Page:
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Old 01-26-2007, 02:40 PM   #207
paidgeek paidgeek is offline
Blu-ray Insider
Jan 2007

Originally Posted by WriteSimply View Post
As you may know, Sony movies on BD have calibration tests when you key in 7669 from the main menu. How do we use it to calibrate our HDTVs using these screens?

Has anybody else figured this one out?

There are a few adjustment where the included test patterns can be particulary useful for getting the best possible picture. Most of our discs have at least 4 test patterns included, SMPTE bars, monoscope, ramp and cross hatch. The first adjustment I usually concern myself with is the black level or "brightness". Bring up the colorbar signal and pause your player. Turn up your monitor "brightness" and confirm that all 3 pluge chips are visible in the lower right hand corner of the screen. If all three can be seen, then you have confirmed that your player and monitor are passing signals "below black". Next, adjust the brightness control down until the right chip is just visible. You now have an optimum black level setting. Put the player back into play mode and chapter skip to the next pattern, the monoscope and pause once again. Ideally, you should see a complete image with 16:9 shown at the corners and no truncating of the triangles. If you don't see the full image, check if you monitor supports "full pixel", "dot by dot" or some other description of a mode that allows a 1:1 relationship between the incoming signal and the pixels on your display. Some displays do not allow the disabling of "overscan" so you will not be able to make this adjustment. The monoscope is also useful for checking over sharpening, or filtering of the image. Ideally the round patterns comprised of wedges should be clear, sharp with no asymetrical gray bars or ovals. Distortions in the pattern usually indicate that a scaler is being used in the display. Also check that the squares comprised of 2x2 pixel black squares are distinct. If sharpening is used, the black or white portions of these squares is often exaggerated. And finally can you read the text on the bottom of the pattern for the company that created it? If you can, you are likely getting a full 1920 x 1080 image.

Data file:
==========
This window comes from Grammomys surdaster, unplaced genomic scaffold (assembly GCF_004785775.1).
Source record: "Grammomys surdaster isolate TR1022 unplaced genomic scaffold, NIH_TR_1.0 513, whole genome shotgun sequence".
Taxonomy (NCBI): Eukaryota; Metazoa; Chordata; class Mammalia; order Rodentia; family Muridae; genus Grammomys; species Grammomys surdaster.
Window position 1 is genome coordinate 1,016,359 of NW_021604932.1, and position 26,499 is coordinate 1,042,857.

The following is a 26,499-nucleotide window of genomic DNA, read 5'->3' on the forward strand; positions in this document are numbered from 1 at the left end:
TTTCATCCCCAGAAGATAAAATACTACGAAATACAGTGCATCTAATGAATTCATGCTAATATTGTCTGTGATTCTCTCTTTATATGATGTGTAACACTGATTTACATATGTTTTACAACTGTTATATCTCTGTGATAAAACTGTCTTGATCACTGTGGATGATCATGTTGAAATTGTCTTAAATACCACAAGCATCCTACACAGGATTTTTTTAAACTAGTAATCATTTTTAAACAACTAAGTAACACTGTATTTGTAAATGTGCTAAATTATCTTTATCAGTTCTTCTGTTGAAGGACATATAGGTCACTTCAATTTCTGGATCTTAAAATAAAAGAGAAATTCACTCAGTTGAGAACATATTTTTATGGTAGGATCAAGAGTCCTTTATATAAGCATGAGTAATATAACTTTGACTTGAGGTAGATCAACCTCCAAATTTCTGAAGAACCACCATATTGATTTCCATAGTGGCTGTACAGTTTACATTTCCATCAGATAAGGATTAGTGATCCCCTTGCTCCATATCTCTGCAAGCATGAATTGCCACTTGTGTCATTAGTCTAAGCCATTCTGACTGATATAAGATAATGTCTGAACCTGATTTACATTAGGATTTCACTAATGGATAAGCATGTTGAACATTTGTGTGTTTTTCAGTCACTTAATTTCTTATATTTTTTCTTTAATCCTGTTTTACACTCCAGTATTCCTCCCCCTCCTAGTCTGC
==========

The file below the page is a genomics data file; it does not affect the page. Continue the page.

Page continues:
Of course there are many other important settings for Contrast and color, but these settings need to be adjusted according to your average room light. I recommend turning off all of the processing that is available in todays displays such as Noise reduction, DRC (Sony) or whatever a given CE company happens to be calling their image enhancement feature. If you have a good blu-ray disc, "Black Hawk Down" for example, you should be able to see the film grain from the original master faithfully reproduced. If it looks mottled or irregular, there is a good chance your display is using noise reduction or other processing and hurting, rather than helping the picture quality.